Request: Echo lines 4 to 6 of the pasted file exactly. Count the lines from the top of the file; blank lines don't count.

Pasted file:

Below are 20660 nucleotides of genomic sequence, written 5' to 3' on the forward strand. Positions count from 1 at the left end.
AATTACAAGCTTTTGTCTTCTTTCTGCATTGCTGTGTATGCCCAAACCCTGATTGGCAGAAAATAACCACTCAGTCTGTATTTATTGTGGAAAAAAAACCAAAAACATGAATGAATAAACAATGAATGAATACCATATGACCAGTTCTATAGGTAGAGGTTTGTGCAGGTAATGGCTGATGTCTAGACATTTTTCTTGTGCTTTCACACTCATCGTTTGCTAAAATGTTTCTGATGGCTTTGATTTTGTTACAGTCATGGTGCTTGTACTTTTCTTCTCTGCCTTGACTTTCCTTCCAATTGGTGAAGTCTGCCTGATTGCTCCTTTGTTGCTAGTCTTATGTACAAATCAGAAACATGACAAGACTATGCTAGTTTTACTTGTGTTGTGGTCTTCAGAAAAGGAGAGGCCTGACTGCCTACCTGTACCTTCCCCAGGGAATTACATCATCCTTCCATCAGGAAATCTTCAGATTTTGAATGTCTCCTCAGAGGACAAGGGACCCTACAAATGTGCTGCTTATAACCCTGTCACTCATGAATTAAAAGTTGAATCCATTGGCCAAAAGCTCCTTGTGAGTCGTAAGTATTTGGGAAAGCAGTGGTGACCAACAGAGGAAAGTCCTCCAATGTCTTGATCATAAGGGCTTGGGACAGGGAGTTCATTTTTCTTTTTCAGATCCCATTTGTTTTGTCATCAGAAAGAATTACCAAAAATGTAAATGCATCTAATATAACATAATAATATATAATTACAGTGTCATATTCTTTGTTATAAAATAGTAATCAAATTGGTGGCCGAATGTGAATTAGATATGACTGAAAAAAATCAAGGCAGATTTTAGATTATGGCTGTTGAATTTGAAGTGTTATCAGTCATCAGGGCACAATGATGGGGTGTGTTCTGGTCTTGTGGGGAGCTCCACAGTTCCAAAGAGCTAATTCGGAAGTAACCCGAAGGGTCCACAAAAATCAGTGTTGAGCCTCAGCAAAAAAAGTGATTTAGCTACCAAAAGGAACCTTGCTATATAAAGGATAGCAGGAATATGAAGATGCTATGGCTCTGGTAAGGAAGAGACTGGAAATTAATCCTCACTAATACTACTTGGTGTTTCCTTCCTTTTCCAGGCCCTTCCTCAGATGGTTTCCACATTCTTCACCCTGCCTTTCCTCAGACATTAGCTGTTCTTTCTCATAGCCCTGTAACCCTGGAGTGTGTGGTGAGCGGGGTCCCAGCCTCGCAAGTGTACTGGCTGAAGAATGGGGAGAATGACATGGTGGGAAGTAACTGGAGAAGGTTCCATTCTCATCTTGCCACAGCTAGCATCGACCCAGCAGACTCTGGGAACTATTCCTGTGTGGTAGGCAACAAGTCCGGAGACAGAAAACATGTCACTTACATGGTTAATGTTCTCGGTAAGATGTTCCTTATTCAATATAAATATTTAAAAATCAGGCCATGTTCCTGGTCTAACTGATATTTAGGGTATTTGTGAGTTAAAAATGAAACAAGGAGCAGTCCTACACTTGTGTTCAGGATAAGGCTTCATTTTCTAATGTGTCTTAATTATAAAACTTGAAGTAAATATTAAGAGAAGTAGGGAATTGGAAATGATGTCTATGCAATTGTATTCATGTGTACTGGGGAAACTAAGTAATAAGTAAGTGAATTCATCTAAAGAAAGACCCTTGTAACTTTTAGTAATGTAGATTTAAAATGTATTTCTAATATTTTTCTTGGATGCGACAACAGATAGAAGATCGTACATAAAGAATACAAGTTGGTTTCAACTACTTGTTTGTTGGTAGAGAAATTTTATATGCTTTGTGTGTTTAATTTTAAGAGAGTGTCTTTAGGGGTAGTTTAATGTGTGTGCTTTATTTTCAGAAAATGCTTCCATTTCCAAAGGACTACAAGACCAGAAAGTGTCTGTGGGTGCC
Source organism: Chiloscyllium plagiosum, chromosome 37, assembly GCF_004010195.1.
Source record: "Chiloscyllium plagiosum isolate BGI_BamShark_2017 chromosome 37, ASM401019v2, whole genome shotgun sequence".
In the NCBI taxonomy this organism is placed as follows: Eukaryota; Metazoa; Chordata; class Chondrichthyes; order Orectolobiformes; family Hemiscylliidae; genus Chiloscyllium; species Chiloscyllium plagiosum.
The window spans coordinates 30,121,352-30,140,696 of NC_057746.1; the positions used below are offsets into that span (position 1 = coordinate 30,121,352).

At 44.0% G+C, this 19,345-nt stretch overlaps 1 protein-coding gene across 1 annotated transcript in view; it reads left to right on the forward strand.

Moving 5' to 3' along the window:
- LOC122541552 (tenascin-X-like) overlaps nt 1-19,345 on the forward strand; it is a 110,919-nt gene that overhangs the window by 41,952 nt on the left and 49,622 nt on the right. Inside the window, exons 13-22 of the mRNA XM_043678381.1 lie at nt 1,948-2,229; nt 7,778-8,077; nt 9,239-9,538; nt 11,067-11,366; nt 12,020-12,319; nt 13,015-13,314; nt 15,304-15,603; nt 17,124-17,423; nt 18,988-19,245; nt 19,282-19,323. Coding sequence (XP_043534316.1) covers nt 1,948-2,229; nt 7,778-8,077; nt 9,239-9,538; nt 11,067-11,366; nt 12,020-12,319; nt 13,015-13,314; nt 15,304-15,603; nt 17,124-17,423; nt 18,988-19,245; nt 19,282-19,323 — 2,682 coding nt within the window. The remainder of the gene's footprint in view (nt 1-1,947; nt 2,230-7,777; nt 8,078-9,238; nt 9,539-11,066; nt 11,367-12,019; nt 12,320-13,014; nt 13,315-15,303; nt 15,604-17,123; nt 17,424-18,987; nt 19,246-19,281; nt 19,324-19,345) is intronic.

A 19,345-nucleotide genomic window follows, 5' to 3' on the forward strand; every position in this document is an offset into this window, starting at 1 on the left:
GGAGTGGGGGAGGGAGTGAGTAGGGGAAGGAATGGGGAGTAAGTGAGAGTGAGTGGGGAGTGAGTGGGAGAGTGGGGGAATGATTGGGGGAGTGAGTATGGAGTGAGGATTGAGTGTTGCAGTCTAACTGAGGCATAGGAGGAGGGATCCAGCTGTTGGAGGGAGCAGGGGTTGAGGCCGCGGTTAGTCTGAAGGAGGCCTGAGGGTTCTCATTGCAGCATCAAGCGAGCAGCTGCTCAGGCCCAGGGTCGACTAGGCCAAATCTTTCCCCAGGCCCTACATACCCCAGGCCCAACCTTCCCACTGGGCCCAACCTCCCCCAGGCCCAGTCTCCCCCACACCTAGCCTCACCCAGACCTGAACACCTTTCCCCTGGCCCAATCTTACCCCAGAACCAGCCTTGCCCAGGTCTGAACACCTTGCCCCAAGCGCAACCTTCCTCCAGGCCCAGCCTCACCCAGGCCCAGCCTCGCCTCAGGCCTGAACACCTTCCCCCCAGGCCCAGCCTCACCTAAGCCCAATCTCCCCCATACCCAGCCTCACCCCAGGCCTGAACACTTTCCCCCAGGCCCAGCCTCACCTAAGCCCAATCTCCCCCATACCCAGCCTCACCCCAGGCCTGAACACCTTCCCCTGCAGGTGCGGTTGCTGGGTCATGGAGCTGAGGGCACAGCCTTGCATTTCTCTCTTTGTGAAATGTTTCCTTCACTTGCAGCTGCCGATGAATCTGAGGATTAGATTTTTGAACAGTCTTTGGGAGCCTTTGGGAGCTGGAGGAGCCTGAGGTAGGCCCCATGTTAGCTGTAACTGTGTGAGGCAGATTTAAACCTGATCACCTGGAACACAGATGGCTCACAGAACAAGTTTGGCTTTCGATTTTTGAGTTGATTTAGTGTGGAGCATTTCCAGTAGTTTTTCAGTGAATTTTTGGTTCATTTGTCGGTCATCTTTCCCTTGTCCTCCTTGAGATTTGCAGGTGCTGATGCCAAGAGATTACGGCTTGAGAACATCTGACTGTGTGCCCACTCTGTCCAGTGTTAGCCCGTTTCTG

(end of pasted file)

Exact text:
Source record: "Chiloscyllium plagiosum isolate BGI_BamShark_2017 chromosome 37, ASM401019v2, whole genome shotgun sequence".
In the NCBI taxonomy this organism is placed as follows: Eukaryota; Metazoa; Chordata; class Chondrichthyes; order Orectolobiformes; family Hemiscylliidae; genus Chiloscyllium; species Chiloscyllium plagiosum.
The window spans coordinates 30,121,352-30,140,696 of NC_057746.1; the positions used below are offsets into that span (position 1 = coordinate 30,121,352).